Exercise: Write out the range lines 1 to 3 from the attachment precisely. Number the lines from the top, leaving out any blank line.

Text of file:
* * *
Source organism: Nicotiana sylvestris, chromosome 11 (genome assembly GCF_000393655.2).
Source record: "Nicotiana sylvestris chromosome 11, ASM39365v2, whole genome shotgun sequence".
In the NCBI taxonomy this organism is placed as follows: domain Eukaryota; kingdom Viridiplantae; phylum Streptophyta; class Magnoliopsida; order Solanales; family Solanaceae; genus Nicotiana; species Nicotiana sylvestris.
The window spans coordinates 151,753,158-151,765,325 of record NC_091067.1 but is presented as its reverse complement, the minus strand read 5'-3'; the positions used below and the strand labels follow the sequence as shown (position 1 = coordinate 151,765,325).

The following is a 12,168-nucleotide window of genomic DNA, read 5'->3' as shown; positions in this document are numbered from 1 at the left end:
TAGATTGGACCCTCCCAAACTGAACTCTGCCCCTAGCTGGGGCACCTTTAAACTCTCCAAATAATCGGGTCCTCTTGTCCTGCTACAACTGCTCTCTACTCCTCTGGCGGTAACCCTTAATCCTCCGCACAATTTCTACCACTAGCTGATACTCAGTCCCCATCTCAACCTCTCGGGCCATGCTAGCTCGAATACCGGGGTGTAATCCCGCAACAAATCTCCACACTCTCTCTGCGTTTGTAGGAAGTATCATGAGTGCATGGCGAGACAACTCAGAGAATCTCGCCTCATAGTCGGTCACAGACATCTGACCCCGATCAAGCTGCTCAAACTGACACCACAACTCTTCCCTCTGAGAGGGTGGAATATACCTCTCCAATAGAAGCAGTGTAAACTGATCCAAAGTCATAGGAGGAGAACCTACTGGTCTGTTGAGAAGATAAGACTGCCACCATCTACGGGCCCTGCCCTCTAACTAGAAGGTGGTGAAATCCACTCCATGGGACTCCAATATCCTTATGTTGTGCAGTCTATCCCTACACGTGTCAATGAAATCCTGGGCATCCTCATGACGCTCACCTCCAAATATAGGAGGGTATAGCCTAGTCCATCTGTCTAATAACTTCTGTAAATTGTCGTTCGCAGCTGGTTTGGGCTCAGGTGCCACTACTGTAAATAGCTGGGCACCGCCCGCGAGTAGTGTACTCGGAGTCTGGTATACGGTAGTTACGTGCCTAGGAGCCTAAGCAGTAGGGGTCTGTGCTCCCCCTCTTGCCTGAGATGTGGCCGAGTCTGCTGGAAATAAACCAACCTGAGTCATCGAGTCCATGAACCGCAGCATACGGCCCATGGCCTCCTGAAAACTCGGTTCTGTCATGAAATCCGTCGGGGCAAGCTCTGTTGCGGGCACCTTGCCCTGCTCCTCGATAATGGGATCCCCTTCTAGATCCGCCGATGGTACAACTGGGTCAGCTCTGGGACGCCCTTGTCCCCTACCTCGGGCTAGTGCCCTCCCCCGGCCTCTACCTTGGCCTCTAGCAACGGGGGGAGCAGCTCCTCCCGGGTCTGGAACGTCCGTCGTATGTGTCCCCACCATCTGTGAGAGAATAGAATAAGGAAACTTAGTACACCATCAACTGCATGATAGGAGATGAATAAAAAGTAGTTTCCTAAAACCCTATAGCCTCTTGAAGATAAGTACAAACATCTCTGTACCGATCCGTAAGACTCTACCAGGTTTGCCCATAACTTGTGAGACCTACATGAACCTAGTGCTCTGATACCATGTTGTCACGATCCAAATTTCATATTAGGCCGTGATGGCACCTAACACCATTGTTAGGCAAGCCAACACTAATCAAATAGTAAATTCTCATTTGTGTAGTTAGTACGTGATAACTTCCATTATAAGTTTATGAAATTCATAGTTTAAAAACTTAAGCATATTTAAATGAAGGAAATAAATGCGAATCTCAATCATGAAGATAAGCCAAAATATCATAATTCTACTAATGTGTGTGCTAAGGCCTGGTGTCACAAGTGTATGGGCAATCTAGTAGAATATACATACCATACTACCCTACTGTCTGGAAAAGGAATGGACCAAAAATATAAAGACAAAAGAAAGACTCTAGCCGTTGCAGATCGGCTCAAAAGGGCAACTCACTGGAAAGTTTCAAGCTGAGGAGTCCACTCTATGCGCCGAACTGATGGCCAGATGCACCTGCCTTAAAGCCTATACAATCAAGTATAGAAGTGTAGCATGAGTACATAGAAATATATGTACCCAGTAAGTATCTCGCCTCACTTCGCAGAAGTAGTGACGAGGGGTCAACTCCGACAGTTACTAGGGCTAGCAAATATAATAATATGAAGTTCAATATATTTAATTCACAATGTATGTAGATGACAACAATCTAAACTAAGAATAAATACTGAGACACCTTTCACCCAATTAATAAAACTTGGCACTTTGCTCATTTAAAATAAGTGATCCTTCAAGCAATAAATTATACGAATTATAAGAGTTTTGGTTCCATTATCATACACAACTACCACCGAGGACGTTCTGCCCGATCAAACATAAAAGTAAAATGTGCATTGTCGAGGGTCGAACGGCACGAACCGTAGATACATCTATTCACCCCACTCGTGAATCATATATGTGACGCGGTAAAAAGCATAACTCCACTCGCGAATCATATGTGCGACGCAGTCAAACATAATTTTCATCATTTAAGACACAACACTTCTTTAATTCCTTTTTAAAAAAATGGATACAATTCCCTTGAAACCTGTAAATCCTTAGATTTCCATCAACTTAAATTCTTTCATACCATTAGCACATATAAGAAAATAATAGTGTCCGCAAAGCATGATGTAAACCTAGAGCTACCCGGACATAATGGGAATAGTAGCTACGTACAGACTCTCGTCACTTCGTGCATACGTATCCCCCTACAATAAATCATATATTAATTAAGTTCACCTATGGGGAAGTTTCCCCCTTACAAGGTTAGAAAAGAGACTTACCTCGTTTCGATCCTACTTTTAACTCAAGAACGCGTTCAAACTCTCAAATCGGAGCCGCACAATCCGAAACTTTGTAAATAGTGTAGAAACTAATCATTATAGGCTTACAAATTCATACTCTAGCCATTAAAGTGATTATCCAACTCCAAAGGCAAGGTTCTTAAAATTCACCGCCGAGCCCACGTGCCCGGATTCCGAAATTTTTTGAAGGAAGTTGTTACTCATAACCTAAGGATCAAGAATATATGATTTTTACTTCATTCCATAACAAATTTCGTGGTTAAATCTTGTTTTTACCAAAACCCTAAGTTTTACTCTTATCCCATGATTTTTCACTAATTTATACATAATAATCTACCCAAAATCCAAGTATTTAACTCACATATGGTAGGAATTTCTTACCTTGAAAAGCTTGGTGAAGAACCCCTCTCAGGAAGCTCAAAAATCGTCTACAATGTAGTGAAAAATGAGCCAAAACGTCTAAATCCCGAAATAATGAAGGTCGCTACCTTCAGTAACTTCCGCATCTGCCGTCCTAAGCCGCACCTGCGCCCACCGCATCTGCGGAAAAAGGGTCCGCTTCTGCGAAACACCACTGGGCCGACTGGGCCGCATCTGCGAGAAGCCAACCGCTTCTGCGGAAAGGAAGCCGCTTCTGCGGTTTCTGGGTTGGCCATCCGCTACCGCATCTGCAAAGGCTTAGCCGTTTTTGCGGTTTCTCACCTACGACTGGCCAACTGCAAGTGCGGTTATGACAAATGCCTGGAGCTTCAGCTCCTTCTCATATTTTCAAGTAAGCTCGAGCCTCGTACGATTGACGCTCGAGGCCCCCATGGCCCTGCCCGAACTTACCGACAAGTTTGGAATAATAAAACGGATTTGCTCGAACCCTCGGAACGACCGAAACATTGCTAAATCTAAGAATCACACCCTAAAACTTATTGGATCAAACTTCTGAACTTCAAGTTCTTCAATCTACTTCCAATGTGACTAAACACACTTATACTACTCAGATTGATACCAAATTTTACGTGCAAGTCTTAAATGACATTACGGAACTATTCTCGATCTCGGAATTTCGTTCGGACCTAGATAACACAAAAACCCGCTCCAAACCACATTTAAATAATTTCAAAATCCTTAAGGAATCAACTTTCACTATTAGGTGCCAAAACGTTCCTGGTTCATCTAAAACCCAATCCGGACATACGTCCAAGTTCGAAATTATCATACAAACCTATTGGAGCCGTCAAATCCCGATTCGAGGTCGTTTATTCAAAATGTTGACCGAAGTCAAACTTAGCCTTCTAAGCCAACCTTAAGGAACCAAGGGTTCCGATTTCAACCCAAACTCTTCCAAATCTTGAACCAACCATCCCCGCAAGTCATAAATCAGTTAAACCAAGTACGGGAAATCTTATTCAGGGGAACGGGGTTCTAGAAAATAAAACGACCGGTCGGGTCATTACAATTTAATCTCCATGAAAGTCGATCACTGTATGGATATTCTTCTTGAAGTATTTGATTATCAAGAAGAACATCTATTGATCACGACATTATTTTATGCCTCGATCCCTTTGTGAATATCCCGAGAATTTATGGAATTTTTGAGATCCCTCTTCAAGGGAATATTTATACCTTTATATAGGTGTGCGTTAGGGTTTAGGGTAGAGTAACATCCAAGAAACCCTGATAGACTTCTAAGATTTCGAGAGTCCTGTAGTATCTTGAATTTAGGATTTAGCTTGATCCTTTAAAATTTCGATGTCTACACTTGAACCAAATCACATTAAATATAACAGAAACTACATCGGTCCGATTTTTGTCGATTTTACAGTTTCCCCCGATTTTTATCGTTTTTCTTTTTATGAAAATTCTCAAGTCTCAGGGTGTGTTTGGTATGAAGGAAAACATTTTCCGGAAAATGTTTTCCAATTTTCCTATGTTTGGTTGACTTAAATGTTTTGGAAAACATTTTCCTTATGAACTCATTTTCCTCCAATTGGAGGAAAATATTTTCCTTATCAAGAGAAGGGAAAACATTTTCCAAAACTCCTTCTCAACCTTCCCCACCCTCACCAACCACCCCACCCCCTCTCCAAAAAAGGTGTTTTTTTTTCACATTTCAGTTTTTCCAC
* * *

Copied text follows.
Source organism: Nicotiana sylvestris, chromosome 11 (genome assembly GCF_000393655.2).
Source record: "Nicotiana sylvestris chromosome 11, ASM39365v2, whole genome shotgun sequence".
In the NCBI taxonomy this organism is placed as follows: domain Eukaryota; kingdom Viridiplantae; phylum Streptophyta; class Magnoliopsida; order Solanales; family Solanaceae; genus Nicotiana; species Nicotiana sylvestris.